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, 26 (9), 1489-92

Respiratory Function of University Students Living at High Altitude

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Respiratory Function of University Students Living at High Altitude

Hyolyun Roh et al. J Phys Ther Sci.

Abstract

[Purpose] This study compared the respiratory function and oxygen saturation levels of university students living at high altitude, to present a new approach for improving respiratory function using high altitudes above sea level. [Subjects and Methods] The subjects were 100 female students attending a university located approximately 850 m above sea level and 104 female students attending a university located at low altitude. Oxygen saturation, heart rate (HR), and respiratory function levels were measured. [Results] For the students living at high altitude, HR, PEF, and FEV1/FVC levels were low. In contrast, their oxygen saturation, FEV1, and FVC levels were higher than the levels found in students living at low altitude. Differences in respiratory function were revealed in first- and second-year students living at high and low altitudes. On the other hand, no significant differences in respiratory function were found between third- and fourth-year students. [Conclusion] University students living at high altitude had a slower HR and higher oxygen saturation levels as well as higher lung and inspiratory capacity levels. Thus, physiological improvement in oxygen saturation levels and pulmonary function were seen in the individuals living at high altitude.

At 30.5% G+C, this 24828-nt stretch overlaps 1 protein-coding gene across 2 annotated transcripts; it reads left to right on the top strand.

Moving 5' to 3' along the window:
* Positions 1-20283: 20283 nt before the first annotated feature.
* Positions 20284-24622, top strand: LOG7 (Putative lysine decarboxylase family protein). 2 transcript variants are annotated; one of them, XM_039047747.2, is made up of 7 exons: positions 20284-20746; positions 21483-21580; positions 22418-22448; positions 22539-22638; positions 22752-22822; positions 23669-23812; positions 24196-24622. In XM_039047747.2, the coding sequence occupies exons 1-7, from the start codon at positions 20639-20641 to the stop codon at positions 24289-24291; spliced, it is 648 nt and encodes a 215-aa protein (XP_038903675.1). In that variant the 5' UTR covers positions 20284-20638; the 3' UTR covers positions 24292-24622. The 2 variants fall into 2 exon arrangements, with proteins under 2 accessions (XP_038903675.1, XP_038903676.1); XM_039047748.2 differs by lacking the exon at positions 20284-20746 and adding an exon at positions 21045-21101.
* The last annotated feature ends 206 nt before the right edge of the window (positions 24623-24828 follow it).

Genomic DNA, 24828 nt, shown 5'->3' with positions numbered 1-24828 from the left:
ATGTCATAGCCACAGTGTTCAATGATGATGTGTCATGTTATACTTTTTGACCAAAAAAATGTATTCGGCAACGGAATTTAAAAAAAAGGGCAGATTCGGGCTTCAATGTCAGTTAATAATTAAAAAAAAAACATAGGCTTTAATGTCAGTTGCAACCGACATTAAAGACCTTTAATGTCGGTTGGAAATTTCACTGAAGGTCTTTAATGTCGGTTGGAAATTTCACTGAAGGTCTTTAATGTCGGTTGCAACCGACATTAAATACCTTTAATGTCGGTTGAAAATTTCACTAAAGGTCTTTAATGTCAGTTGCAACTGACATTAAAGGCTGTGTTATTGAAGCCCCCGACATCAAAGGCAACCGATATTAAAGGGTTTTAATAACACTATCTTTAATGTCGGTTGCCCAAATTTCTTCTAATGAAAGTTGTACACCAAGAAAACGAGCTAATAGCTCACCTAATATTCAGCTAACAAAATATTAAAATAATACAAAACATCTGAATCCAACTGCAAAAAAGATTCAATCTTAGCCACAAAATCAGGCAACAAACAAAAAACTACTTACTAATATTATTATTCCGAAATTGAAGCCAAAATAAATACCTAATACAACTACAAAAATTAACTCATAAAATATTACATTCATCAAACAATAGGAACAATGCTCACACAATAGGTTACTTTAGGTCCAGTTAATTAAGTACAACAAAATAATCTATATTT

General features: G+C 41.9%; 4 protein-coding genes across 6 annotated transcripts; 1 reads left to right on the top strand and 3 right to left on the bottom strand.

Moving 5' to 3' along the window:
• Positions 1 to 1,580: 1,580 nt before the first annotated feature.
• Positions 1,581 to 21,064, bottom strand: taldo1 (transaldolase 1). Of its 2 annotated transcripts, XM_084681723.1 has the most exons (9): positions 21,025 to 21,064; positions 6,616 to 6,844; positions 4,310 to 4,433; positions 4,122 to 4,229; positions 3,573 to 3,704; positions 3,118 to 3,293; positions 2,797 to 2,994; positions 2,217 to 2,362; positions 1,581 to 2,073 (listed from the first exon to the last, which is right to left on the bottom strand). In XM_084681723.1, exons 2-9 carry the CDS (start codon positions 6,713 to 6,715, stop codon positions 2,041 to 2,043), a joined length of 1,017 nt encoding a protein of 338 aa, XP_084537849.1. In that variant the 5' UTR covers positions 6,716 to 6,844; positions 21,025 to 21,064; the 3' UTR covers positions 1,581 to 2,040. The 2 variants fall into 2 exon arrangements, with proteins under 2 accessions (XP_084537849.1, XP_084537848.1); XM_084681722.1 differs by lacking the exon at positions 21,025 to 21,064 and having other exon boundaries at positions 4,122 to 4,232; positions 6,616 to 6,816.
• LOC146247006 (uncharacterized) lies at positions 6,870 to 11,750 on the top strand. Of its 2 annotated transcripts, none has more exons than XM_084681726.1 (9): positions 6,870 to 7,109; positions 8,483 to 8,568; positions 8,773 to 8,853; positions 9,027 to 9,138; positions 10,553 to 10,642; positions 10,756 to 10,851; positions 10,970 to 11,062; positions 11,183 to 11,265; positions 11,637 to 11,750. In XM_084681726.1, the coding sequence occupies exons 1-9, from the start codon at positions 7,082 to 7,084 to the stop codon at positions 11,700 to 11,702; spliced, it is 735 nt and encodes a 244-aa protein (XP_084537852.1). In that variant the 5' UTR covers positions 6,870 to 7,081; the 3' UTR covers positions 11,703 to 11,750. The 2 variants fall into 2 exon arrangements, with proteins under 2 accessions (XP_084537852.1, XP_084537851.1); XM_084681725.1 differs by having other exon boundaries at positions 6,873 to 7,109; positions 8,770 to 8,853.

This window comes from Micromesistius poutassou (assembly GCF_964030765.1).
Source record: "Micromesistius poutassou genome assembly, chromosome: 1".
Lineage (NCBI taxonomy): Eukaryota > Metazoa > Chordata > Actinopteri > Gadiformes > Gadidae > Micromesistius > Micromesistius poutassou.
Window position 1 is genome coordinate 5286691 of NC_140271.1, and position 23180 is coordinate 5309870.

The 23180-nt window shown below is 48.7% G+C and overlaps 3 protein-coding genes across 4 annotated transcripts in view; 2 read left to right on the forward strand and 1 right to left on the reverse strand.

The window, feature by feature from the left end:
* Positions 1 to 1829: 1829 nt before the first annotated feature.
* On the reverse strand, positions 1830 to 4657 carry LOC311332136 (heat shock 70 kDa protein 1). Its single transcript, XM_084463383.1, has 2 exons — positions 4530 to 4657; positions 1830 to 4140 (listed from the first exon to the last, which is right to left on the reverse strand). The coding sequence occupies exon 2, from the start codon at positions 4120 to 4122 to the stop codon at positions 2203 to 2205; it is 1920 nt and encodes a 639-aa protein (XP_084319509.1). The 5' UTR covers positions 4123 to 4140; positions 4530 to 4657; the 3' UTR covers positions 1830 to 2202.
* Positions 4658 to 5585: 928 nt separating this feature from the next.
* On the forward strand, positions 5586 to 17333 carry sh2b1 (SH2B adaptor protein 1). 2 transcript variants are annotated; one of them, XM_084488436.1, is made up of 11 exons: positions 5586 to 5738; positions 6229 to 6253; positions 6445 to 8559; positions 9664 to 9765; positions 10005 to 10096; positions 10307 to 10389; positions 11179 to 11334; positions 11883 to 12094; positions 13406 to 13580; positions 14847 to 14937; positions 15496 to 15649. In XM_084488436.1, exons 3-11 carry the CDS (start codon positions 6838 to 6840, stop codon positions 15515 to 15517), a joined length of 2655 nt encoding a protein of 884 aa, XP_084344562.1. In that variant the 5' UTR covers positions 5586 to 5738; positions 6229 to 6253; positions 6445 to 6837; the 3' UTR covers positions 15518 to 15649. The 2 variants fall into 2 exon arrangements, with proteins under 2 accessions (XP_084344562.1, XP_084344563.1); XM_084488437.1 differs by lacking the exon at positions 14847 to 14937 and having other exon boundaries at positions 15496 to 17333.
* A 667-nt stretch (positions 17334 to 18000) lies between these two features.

Keywords: High-altitude; Respiratory function; Vital capacity.

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